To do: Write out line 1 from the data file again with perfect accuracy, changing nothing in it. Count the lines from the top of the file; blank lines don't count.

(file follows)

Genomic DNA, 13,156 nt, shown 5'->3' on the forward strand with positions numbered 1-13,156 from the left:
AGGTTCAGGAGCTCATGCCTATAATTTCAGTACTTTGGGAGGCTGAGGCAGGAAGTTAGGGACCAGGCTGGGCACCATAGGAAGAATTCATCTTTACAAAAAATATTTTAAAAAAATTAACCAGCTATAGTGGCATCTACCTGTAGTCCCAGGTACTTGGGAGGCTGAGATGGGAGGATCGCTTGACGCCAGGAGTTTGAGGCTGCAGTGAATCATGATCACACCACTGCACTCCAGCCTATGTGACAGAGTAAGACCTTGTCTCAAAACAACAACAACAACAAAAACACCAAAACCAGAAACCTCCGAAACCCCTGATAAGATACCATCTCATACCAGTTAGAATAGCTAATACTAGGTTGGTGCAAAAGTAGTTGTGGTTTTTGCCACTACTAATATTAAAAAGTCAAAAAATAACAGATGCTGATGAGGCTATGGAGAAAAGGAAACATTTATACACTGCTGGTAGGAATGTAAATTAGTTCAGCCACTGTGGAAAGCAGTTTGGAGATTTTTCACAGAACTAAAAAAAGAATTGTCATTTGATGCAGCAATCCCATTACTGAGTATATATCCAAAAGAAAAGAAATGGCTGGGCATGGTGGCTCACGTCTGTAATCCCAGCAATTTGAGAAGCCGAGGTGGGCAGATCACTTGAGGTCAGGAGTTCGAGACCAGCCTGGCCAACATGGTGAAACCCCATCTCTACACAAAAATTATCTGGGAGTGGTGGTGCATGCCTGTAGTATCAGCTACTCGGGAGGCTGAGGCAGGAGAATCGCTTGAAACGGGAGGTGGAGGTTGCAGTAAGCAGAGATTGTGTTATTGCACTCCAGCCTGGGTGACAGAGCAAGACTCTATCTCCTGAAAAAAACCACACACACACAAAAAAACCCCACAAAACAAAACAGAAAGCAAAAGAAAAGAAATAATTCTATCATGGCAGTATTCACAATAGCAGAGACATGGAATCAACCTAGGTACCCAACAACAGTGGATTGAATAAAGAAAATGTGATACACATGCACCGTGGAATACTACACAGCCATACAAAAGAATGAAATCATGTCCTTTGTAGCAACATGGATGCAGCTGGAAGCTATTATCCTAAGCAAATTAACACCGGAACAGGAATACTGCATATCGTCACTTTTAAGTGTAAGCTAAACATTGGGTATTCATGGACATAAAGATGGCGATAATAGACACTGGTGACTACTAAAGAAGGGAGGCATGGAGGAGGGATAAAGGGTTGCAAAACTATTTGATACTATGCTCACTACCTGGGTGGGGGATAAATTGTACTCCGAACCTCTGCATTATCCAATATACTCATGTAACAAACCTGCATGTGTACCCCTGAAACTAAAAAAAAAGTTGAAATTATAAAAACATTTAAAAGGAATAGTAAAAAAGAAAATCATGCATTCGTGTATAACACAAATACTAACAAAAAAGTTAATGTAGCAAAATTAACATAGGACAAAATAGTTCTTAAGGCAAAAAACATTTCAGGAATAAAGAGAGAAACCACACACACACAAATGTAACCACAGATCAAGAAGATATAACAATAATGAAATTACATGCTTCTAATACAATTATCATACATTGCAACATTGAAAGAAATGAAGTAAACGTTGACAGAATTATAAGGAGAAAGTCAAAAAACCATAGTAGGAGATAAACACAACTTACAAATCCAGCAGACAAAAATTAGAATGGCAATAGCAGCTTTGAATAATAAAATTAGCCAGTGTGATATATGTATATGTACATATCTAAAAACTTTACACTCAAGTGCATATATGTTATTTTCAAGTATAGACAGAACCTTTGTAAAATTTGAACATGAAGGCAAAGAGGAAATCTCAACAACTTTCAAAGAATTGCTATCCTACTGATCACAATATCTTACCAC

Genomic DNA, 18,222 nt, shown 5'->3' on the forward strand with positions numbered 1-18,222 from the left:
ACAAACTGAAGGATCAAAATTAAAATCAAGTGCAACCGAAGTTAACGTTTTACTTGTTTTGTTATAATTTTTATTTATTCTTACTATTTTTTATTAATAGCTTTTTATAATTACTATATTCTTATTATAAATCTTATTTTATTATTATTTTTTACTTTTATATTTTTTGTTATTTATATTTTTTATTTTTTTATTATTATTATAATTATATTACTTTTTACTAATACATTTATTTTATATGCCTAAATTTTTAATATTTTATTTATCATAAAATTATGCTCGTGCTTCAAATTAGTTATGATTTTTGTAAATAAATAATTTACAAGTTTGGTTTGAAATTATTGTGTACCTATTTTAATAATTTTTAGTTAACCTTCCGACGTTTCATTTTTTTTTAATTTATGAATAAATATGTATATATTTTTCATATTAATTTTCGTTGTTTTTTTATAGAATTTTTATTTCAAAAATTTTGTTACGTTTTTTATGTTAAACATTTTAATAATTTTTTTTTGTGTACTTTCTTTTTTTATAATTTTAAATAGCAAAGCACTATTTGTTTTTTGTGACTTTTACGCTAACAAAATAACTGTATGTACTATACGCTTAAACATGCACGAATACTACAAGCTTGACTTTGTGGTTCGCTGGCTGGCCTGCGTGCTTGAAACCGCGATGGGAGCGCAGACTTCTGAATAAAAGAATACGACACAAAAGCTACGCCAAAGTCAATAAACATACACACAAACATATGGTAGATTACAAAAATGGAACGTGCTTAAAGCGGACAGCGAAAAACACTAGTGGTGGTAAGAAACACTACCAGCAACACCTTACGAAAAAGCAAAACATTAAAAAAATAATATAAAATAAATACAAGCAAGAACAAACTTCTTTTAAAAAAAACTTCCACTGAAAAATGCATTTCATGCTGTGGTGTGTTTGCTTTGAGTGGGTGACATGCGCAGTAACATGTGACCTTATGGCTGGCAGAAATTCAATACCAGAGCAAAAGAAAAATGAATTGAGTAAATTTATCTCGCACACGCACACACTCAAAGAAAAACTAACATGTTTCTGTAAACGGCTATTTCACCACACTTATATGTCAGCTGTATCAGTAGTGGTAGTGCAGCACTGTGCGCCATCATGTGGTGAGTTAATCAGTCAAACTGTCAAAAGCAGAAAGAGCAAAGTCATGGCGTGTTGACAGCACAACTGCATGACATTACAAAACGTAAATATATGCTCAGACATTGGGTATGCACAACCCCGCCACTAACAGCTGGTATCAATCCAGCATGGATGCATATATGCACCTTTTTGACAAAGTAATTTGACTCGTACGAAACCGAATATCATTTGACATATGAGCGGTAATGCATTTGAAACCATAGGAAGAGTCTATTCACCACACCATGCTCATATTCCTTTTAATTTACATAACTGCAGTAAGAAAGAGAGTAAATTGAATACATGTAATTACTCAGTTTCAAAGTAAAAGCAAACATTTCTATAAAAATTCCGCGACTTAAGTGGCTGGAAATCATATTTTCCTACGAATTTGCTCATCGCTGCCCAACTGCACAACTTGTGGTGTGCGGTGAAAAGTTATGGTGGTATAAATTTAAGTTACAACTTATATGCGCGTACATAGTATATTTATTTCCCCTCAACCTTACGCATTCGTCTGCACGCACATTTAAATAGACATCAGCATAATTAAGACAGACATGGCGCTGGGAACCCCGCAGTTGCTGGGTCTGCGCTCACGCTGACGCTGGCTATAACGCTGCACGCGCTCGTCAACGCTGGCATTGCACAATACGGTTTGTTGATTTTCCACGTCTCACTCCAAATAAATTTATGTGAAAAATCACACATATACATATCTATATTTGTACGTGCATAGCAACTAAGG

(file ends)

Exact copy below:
Genomic DNA, 13,156 nt, shown 5'->3' on the forward strand with positions numbered 1-13,156 from the left: